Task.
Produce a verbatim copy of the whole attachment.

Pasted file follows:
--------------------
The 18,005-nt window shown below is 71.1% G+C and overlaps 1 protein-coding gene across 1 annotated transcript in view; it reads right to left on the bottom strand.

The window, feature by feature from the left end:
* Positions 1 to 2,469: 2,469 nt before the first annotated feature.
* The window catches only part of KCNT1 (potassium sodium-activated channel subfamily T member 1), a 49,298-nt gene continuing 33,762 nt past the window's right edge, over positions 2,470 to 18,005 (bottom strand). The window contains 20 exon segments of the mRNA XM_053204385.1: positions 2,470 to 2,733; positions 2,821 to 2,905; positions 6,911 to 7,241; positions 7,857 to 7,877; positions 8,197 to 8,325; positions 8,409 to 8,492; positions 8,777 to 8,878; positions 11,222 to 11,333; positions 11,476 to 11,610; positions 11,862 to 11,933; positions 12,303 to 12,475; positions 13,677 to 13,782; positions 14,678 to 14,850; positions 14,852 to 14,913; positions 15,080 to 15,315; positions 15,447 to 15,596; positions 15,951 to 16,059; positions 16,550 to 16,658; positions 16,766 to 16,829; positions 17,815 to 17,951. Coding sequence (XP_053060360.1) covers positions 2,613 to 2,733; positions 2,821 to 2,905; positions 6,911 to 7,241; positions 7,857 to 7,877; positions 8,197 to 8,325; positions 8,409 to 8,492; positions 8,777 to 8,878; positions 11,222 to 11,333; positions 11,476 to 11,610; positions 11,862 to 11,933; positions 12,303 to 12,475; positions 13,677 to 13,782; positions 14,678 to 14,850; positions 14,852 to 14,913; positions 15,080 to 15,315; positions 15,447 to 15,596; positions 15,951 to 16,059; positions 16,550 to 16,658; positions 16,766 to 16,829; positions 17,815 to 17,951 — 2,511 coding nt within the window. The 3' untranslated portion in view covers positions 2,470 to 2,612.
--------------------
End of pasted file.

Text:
The 18,005-nt window shown below is 71.1% G+C and overlaps 1 protein-coding gene across 1 annotated transcript in view; it reads right to left on the bottom strand.

The window, feature by feature from the left end:
* Positions 1 to 2,469: 2,469 nt before the first annotated feature.
* The window catches only part of KCNT1 (potassium sodium-activated channel subfamily T member 1), a 49,298-nt gene continuing 33,762 nt past the window's right edge, over positions 2,470 to 18,005 (bottom strand). The window contains 20 exon segments of the mRNA XM_053204385.1: positions 2,470 to 2,733; positions 2,821 to 2,905; positions 6,911 to 7,241; positions 7,857 to 7,877; positions 8,197 to 8,325; positions 8,409 to 8,492; positions 8,777 to 8,878; positions 11,222 to 11,333; positions 11,476 to 11,610; positions 11,862 to 11,933; positions 12,303 to 12,475; positions 13,677 to 13,782; positions 14,678 to 14,850; positions 14,852 to 14,913; positions 15,080 to 15,315; positions 15,447 to 15,596; positions 15,951 to 16,059; positions 16,550 to 16,658; positions 16,766 to 16,829; positions 17,815 to 17,951. Coding sequence (XP_053060360.1) covers positions 2,613 to 2,733; positions 2,821 to 2,905; positions 6,911 to 7,241; positions 7,857 to 7,877; positions 8,197 to 8,325; positions 8,409 to 8,492; positions 8,777 to 8,878; positions 11,222 to 11,333; positions 11,476 to 11,610; positions 11,862 to 11,933; positions 12,303 to 12,475; positions 13,677 to 13,782; positions 14,678 to 14,850; positions 14,852 to 14,913; positions 15,080 to 15,315; positions 15,447 to 15,596; positions 15,951 to 16,059; positions 16,550 to 16,658; positions 16,766 to 16,829; positions 17,815 to 17,951 — 2,511 coding nt within the window. The 3' untranslated portion in view covers positions 2,470 to 2,612.